I observe that Justin's presentation, omitting πᾶσιν, conforms to the Hebrew version, and I conclude that Justin deliberately, consciously rejected the version of Deuteronomy found in LXX, and instead used the same text read by Jews, in conducting his discussion/argument with Trypho. It seems to me to be a reasonable assumption, that Justin knew Hebrew, since he had embarked on a journey arguing that the orthodox Jewish viewpoint was wrong. Would you write a treatise exposing flaws in Aristotle's and Plato's geocentric model, without having studied the geometry and optics underlying Aristarchus' argument defending heliocentrism?

As a genuine slowpoke, I remain perplexed by the example from Galatians, discussed at length already, several days ago. It seems to me, that whatever conclusions should be drawn regarding the interaction between Justin Martyr and Paul's epistles, analysis of this single quote from Galatians, should prove expository. Additional quotes from Skarsaune, while very intriguing, do not change the algorithm, in my opinion.

Paul, Galatians 3:10
First part:
οϲοι γαρ εξ εργων νομου ειϲιν ϋπο καταραν ειϲιν γε γραπται γαρ οτι
For as many as are of works of law, are under a curse; for it is written

Here is the second half of Paul's Galatians 3:10
Ἐπικατάρατος πᾶς ὃς οὐκ ἐμμένει πᾶσιν τοῖς
cursed is everyone who not does continue all things
γεγραμμένοις ἐν τῷ βιβλίῳ τοῦ νόμου τοῦ ποιῆσαι αὐτά
having been written in the book of the law to do them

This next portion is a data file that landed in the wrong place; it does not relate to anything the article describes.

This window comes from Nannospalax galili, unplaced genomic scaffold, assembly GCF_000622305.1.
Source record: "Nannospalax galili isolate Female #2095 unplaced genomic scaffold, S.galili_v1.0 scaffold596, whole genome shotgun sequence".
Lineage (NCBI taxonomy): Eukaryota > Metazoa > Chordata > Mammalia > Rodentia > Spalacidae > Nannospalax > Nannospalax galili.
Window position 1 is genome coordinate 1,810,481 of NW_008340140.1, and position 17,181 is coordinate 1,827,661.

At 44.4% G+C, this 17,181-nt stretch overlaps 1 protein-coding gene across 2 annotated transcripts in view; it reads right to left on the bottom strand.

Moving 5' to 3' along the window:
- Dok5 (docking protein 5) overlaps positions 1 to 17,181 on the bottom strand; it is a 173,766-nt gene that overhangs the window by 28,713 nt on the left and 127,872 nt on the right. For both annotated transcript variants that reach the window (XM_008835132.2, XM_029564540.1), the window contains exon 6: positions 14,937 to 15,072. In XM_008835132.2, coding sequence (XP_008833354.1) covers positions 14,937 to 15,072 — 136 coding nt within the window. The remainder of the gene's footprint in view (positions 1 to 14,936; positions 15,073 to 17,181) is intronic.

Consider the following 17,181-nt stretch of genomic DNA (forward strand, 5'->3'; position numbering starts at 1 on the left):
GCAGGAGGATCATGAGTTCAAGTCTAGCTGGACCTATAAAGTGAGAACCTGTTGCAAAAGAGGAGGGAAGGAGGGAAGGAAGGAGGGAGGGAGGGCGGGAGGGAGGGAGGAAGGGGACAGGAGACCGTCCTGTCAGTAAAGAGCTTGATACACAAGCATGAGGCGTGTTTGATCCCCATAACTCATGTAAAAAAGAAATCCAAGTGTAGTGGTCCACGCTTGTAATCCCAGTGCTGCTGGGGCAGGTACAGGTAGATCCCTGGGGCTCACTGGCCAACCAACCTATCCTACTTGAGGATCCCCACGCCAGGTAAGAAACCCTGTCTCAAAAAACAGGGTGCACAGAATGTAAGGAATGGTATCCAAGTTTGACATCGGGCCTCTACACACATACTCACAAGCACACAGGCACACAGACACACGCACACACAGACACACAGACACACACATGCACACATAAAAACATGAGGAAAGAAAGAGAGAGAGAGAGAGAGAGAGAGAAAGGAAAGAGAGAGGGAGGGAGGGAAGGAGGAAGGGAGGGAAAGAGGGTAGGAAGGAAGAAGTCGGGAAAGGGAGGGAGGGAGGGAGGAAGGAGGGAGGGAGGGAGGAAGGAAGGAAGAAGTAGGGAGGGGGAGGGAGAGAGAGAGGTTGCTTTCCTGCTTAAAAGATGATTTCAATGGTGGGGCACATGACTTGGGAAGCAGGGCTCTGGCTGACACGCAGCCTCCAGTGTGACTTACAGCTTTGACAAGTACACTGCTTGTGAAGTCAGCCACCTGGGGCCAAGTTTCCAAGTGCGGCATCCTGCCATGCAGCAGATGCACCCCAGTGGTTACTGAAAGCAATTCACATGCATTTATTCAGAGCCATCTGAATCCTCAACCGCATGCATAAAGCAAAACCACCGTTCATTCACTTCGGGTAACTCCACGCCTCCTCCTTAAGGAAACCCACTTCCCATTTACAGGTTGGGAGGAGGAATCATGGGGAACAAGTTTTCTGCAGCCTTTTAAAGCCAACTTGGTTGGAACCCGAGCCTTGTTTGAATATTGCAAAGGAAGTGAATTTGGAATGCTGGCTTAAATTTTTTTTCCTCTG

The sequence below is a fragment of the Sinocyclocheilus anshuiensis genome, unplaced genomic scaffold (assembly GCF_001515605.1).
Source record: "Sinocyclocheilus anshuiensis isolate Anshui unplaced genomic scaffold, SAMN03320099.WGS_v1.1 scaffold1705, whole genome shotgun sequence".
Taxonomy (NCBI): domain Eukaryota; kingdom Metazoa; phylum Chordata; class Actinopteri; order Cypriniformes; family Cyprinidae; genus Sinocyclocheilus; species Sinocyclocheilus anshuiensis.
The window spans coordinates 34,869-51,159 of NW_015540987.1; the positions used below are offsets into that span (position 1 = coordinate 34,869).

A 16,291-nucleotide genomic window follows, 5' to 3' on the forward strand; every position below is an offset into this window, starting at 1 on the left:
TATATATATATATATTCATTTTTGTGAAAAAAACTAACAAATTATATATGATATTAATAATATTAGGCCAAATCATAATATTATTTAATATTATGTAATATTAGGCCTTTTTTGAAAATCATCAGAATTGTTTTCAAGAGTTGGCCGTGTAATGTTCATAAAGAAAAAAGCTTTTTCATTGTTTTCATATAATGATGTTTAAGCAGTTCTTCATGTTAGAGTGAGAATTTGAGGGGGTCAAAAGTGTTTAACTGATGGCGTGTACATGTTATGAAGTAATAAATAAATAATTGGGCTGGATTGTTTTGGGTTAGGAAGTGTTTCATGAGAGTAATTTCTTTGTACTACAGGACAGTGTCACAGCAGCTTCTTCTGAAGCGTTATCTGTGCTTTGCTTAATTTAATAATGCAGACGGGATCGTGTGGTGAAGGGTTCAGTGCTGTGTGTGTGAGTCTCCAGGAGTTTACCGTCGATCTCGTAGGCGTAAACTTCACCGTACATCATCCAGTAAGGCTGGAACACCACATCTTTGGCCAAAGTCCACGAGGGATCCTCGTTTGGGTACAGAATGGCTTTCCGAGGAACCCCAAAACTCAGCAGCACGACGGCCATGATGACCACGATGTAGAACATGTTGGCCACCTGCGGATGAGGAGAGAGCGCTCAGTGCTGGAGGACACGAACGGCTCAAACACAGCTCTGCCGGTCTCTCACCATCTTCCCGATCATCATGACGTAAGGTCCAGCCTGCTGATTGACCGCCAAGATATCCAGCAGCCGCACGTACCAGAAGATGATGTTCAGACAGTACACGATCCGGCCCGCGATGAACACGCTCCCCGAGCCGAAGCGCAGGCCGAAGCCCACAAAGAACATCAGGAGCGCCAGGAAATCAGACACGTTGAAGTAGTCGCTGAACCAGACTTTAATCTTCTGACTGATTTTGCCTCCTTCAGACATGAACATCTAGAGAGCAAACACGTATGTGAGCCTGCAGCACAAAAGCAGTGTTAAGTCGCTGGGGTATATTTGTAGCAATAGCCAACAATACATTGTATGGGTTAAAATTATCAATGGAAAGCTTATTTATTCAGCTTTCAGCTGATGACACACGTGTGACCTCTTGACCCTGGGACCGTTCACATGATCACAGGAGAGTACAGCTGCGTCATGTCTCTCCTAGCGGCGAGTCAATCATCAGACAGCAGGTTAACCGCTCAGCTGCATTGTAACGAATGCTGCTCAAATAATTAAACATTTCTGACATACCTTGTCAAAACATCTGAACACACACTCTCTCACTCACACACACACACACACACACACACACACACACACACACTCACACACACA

Here is Deuteronomy 27:26, the actual “law” referenced above:
This quote is from biblehub apostolic greek text of LXX:
επικατάρατος πας άνθρωπος όστις ουκ εμμενεί εν πάσι τοις
accursed every man whoever shall not adhere to all the
λόγοις του νόμου τούτου του ποιήσαι αυτούς
words of this law to do them

How is this “law” of Deuteronomy 27:26 recorded in Codex Vaticanus? (Deuteronomy is missing from Codex Sinaiticus). The authentic Vatican copy itself, is not yet available online. Here are two (slightly different) versions of the text, neither one a photographic reproduction. The first demonstrates two deletions, and one addition, compared with Bible Hub apostolic Greek version of Deuteronomy 27.26. (which ancient source was used by Bible Hub in displaying their “Apostolic Greek” ?)

Almost the same, three small differences:...................*compared with “Apostolic Greek”.
επικατάρατος πας άνθρωπος όσ --- ουκ εμμενεί εν πάσιν τοις λόγοις του νόμου τούτου --- ποιήσαι αυτούς
https://archive.org/

yet another, slightly different version of Codex Vaticanus Deuteronomy 27:26 found here:
http://en.katabiblon.com/us/index.php?t ... k=Dt&ch=27
ἐπικατάρατος πᾶς ἄνθρωπος ὃς – – οὐκ ἐμμενεῖ ἐν πᾶσιν τοῖς λόγοις τοῦ νόμου τούτου τοῦ ποιῆσαι αὐτούς

All three versions of this LXX portrayal of Deuteronomy display πάσι (or πᾶσιν) , a display in accord with Paul's text of Galatians, but at variance with Justin Martyr's presentation of the same law, which omits πάσι.

Justin Martyr, in Dialogue with Trypho, (arguing with an orthodox, brilliant Jew, who knows the scripture very well), preserves the original, Hebrew meaning (according to Tyndale) of Deuteronomy 27:26, leaving out πᾶσιν, all.

Justin Martyr Dialogue with Trypho 95.1
1 Καὶ γὰρ πᾶν γένος ἀνθρώπων εὑρεθήσεται ὑπὸ κατάραν ὂν κατὰ τὸν νόμον Μωυσέως·
For the whole human race will be found to be under a curse. For it is written in the law of Moses,
Ἐπικατάρατος γὰρ εἴρηται πᾶς ὃς οὐκ ἐμμένει ἐν **** τοῖς
'Cursed is every one that continues not in **** things
γεγραμμένοις ἐν τῷ βιβλίῳ τοῦ νόμου τοῦ ποιῆσαι αὐτά.